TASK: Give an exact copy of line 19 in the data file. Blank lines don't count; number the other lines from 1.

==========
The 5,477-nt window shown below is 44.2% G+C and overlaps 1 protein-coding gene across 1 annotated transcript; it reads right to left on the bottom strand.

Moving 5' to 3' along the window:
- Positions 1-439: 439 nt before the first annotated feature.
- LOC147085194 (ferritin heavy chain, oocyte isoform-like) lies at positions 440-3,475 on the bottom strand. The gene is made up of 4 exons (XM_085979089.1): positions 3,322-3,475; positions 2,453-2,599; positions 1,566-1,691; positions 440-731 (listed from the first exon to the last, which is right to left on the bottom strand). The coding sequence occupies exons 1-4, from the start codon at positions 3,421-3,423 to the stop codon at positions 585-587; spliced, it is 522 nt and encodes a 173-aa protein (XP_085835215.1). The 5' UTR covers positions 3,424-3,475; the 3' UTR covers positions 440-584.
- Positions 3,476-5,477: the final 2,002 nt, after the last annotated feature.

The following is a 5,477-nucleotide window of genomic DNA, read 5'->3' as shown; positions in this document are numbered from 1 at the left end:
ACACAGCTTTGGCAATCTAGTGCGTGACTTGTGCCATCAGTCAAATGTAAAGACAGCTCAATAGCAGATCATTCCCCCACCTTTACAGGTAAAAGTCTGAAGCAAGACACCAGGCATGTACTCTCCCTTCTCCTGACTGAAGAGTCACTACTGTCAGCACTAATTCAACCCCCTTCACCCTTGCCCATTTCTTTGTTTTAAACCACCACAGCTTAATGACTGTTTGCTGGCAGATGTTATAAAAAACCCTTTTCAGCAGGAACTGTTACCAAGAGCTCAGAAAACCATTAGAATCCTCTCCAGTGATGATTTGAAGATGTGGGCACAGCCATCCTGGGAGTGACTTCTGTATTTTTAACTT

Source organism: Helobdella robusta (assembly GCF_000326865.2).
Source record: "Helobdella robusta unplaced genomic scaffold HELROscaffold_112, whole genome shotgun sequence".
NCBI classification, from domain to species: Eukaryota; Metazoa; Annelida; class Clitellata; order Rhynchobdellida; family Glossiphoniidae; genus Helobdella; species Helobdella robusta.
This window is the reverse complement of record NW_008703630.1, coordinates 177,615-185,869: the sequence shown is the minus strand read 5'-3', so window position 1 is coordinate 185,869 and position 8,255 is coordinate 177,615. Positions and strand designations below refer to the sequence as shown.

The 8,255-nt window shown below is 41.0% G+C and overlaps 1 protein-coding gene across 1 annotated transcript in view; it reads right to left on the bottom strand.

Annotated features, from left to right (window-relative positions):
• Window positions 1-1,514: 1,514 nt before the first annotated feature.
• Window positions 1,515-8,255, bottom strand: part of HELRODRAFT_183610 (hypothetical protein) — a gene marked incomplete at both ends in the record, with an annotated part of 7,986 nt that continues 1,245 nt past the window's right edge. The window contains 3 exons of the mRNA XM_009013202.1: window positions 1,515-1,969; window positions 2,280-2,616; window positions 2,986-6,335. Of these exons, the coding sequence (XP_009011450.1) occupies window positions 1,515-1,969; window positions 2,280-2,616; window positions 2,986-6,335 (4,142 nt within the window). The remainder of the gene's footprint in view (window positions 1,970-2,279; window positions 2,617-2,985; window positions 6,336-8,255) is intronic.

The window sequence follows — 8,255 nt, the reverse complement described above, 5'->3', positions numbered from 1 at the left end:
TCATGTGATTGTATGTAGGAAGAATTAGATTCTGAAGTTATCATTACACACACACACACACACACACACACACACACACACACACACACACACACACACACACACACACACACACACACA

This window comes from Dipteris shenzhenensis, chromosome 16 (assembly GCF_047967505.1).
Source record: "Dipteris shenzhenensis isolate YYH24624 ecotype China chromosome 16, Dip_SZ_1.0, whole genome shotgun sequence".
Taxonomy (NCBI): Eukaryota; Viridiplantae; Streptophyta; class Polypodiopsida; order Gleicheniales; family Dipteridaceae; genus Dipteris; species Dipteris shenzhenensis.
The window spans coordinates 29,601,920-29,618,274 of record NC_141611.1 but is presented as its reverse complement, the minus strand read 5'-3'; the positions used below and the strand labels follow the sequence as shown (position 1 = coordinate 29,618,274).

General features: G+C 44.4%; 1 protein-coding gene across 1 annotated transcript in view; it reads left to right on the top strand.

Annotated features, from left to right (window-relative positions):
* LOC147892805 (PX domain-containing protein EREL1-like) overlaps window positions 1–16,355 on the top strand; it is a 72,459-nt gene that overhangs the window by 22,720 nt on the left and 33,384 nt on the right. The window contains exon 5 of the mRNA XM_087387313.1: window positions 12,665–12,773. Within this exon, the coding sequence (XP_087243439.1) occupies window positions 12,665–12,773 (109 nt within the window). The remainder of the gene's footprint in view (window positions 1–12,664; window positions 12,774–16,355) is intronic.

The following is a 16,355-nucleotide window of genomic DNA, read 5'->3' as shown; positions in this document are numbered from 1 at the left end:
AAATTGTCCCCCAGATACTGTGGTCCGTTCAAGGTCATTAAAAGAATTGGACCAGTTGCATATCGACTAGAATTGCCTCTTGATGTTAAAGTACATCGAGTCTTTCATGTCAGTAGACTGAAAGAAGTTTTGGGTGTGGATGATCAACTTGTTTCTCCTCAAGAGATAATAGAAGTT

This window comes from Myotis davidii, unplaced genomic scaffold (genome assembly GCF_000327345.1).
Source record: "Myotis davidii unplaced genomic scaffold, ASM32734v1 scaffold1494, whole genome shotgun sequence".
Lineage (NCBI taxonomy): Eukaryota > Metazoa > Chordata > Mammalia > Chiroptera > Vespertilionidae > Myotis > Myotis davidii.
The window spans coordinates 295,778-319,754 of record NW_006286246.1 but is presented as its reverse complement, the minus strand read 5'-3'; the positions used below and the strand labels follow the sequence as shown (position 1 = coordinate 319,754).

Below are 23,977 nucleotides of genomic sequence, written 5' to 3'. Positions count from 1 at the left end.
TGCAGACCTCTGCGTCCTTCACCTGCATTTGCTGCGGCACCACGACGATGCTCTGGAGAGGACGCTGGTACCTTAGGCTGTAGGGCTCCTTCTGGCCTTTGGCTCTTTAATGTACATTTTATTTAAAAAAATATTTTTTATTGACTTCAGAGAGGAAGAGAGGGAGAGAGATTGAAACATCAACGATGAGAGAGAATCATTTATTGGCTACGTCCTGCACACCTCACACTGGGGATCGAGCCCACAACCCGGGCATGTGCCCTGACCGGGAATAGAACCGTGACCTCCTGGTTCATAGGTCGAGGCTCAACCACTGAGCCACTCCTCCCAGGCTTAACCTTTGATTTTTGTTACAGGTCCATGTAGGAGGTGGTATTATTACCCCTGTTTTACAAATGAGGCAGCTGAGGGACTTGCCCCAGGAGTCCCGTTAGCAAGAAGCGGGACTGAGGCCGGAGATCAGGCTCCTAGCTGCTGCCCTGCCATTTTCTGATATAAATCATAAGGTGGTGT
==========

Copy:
Source record: "Dipteris shenzhenensis isolate YYH24624 ecotype China chromosome 16, Dip_SZ_1.0, whole genome shotgun sequence".